Angels & Demons (2009)
Directed by: Ron Howard
Screenplay David Koepp, Akiva Goldsman, from the novel by
Starring: Tom Hanks, Ewan McGregor, Ayelet Zurer, Stellan
MPAA Rating: PG-13
Run Time: 138 minutes
It took me a while to figure out what’s
wrong with Angels & Demons. At first blush, it
seems to be a very good summer action movie with considerable
intuitive appeal and exciting special effects.
Professor Robert Langdon (Tom Hanks, Charlie Wilson’s
War, 2007, The Da Vinci Code, 2006) the “world-renowned
Harvard symbologist,” is recruited by the Vatican after
the death of the Pope and the kidnapping of four cardinals.
The victims are branded with an ambigram* from the ancient
secret brotherhood of the Illuminati, long thought to be defunct.
Meanwhile, one of the most respected physicists at CERN (a
European organization for nuclear research) is murdered; the
brand of the Illuminati is found on his chest. CERN requests
Langdon’s assistance in uncovering the murderer.
The murdered man’s adopted daughter Vittoria Vetra (Ayelet
Zurer, Lightbulb, 2009, Vantage Point, 2008)
is called to the scene. The Illuminati have stolen from CERN
a canister containing antimatter—an extremely dangerous
substance comparable to a small nuclear weapon. Unless Landon
and Vetra can unearth the stolen canister within 24 hours,
it will explode.
So, they race breathlessly through Rome and Vatican City deciphering
clues from ancient history, architecture, and symbolism, one
step behind the villains. There are heaps of plot exposition,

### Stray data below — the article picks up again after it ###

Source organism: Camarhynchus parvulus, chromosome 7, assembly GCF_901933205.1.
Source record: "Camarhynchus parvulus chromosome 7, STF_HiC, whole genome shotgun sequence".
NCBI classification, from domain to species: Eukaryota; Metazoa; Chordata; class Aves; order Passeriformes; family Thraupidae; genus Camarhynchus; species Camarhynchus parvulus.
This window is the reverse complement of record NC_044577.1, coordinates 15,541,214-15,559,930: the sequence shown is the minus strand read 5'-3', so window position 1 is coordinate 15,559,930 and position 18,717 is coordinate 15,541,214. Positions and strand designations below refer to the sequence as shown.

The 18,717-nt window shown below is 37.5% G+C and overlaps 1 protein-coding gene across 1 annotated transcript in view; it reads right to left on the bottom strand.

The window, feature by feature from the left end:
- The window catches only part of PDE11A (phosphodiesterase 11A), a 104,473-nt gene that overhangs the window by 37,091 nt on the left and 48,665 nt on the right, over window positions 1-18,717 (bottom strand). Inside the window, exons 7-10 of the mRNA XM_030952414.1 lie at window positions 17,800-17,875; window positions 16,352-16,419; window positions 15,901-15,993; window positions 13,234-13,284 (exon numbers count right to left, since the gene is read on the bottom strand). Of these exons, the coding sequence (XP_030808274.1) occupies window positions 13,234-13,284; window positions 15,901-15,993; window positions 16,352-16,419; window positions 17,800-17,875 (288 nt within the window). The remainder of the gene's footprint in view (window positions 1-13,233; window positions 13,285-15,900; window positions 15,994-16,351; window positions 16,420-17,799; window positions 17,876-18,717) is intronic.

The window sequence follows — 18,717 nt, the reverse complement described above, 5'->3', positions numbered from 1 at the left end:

story twists, gunfights, fires, speeding cars, scary music
and an underlying debate over the Catholic Church’s
war with science.
What’s wrong with this picture? The plain and simple
answer is that Langdon, instead of acting like an admirable
and brave hero, comes off as a stuffy, self-important egghead
with no sense of humor. He’s no Indiana Jones.
And Vetra, for her part, retains a grim and determined expression
throughout the film. There is never an intimation of an attraction
between the two, and I don’t blame them.
Because of this, it’s difficult to empathize or identify
with Langdon. There’s no chance for the audience to
anticipate his next move, since Langdon knows everything about
symbology and we know nothing. Instead, he gives a hurried
explanation of the symbology to Vittoria Vetra.
In short, we’re not brought into the mystery. We aren’t
given the tools to get involved in solving it; and thus the
excitement that we should experience watching this film is
On the other hand, Ewan McGregor (I Love You Phillip Morris,
2009, Miss Potter, 2006) gives a fine performance
as the Camerlengo, or chamberlain, who runs the Vatican between
the time of the Pope's death and the election of his successor.
Some ads for Angels & Demons tout it as a better
film than The Da Vinci Code. This isn’t exactly
high praise, since The Da Vinci Code was unexciting,
convoluted and just plain boring.
Ron Howard’s direction of Angels & Demons
seems to have been intended to build up the excitement and
tension that was missing from The Da Vinci Code.
Angels & Demons is definitely the superior film,
with quicker pacing, improved special effects and higher drama.
Perhaps the novels on which these films are based (FYI: Angels
& Demons was written before The Da Vinci Code)
cannot develop into great movies. In the novels, much more
information is given with which to understand the symbology
— and the subtleties of the plot, for that matter.
If you’re in the mood for a summer action flick, and
have already seen Star Trek, Angels & Demons
is a decent choice.
* an inversion; a typographical design or
art form that may be read as one or more words, not only in
its form as presented, but also from another viewpoint, direction
or orientation. The words readable in the other viewpoint,
direction or orientation may be the same or different from
the original words.
Emily S. Mendel
©Emily S. Mendel 2009 All Rights Reserved